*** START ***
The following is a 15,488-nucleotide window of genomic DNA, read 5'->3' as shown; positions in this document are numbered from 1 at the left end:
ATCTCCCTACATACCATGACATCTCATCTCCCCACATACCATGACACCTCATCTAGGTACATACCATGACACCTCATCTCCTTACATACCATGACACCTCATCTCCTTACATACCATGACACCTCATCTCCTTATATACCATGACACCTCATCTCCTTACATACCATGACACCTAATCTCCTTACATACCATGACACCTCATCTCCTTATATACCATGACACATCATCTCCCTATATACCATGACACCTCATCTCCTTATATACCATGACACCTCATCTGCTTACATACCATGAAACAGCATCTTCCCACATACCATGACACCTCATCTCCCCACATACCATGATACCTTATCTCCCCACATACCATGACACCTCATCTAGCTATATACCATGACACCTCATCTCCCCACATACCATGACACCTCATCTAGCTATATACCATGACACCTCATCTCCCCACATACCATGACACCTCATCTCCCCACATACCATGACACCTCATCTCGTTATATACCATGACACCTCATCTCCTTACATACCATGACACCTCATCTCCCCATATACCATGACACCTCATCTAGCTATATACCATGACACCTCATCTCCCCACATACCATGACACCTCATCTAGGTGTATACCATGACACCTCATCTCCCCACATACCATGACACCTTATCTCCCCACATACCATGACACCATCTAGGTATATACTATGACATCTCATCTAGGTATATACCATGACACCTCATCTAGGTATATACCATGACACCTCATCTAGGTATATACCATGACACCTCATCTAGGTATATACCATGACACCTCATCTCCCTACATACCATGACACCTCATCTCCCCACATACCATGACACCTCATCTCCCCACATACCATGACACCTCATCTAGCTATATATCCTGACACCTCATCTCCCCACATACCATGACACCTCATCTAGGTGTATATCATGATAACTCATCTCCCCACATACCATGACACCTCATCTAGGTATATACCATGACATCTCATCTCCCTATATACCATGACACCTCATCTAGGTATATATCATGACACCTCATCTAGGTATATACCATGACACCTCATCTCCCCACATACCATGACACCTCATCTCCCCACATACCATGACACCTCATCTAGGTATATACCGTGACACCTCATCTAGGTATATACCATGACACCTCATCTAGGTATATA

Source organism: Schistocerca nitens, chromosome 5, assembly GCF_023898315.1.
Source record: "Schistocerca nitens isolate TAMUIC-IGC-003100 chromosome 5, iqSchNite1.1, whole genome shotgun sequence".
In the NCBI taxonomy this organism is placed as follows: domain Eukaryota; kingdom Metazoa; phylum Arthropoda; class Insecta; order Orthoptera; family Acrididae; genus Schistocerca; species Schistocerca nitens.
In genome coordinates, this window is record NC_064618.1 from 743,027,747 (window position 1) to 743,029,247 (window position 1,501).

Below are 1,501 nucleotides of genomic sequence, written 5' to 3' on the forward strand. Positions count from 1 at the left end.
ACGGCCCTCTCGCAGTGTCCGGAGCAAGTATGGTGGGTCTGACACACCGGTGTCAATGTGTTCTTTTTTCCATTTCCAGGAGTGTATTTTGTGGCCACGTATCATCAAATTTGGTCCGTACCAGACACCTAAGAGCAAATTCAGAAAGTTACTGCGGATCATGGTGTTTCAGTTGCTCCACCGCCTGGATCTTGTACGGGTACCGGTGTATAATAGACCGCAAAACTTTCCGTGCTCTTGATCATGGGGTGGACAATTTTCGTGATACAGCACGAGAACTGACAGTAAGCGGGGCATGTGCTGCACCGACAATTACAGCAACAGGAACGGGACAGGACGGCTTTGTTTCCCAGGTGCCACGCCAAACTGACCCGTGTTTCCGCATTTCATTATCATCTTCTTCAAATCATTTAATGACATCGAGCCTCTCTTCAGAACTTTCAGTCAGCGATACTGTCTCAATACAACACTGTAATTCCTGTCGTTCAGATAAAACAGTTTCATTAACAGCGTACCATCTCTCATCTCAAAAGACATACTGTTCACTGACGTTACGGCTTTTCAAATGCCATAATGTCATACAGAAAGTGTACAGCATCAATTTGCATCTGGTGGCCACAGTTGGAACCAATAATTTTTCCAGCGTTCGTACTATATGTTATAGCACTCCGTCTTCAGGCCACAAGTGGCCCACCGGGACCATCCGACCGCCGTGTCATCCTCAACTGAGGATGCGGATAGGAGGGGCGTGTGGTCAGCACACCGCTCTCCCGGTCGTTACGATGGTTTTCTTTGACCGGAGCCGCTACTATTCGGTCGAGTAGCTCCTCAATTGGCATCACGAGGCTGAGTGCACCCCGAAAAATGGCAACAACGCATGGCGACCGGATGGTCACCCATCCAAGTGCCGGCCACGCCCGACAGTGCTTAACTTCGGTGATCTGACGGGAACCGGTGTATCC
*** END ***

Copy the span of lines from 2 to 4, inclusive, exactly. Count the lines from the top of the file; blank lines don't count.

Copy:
ATCTCCCTACATACCATGACATCTCATCTCCCCACATACCATGACACCTCATCTAGGTACATACCATGACACCTCATCTCCTTACATACCATGACACCTCATCTCCTTACATACCATGACACCTCATCTCCTTATATACCATGACACCTCATCTCCTTACATACCATGACACCTAATCTCCTTACATACCATGACACCTCATCTCCTTATATACCATGACACATCATCTCCCTATATACCATGACACCTCATCTCCTTATATACCATGACACCTCATCTGCTTACATACCATGAAACAGCATCTTCCCACATACCATGACACCTCATCTCCCCACATACCATGATACCTTATCTCCCCACATACCATGACACCTCATCTAGCTATATACCATGACACCTCATCTCCCCACATACCATGACACCTCATCTAGCTATATACCATGACACCTCATCTCCCCACATACCATGACACCTCATCTCCCCACATACCATGACACCTCATCTCGTTATATACCATGACACCTCATCTCCTTACATACCATGACACCTCATCTCCCCATATACCATGACACCTCATCTAGCTATATACCATGACACCTCATCTCCCCACATACCATGACACCTCATCTAGGTGTATACCATGACACCTCATCTCCCCACATACCATGACACCTTATCTCCCCACATACCATGACACCATCTAGGTATATACTATGACATCTCATCTAGGTATATACCATGACACCTCATCTAGGTATATACCATGACACCTCATCTAGGTATATACCATGACACCTCATCTAGGTATATACCATGACACCTCATCTCCCTACATACCATGACACCTCATCTCCCCACATACCATGACACCTCATCTCCCCACATACCATGACACCTCATCTAGCTATATATCCTGACACCTCATCTCCCCACATACCATGACACCTCATCTAGGTGTATATCATGATAACTCATCTCCCCACATACCATGACACCTCATCTAGGTATATACCATGACATCTCATCTCCCTATATACCATGACACCTCATCTAGGTATATATCATGACACCTCATCTAGGTATATACCATGACACCTCATCTCCCCACATACCATGACACCTCATCTCCCCACATACCATGACACCTCATCTAGGTATATACCGTGACACCTCATCTAGGTATATACCATGACACCTCATCTAGGTATATA

Source organism: Schistocerca nitens, chromosome 5, assembly GCF_023898315.1.
Source record: "Schistocerca nitens isolate TAMUIC-IGC-003100 chromosome 5, iqSchNite1.1, whole genome shotgun sequence".